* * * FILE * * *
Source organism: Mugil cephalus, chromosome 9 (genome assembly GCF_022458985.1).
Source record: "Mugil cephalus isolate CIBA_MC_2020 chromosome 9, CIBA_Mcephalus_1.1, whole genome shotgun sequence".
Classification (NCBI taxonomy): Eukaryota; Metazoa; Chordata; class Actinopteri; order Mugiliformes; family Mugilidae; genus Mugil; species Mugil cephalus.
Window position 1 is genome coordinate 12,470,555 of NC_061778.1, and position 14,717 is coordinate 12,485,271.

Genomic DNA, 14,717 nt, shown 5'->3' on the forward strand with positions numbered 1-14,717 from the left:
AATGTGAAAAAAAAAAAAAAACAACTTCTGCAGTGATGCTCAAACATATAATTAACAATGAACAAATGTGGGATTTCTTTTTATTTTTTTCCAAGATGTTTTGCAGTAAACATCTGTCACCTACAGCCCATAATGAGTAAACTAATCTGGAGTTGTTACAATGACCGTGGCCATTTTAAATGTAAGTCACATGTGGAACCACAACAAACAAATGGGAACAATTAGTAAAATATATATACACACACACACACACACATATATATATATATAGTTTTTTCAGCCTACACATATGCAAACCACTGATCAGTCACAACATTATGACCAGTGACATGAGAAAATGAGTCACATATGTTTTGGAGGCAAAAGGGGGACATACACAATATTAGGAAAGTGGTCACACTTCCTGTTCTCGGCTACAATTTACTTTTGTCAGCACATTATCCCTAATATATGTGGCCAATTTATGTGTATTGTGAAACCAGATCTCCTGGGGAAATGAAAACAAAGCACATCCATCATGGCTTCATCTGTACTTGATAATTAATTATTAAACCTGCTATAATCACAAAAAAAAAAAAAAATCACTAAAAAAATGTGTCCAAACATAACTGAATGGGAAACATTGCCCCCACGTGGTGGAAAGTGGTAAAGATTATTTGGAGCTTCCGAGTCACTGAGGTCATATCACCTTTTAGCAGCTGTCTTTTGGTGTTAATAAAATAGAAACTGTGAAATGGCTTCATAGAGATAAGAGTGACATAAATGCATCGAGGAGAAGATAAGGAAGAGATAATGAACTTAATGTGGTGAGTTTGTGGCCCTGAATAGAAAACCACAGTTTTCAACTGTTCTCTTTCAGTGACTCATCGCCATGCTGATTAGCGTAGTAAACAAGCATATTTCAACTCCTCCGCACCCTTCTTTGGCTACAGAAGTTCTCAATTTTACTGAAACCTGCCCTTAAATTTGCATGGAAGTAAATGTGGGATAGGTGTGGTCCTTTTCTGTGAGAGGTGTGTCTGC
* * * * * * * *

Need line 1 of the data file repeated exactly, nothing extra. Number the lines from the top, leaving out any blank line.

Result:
Source organism: Mugil cephalus, chromosome 9 (genome assembly GCF_022458985.1).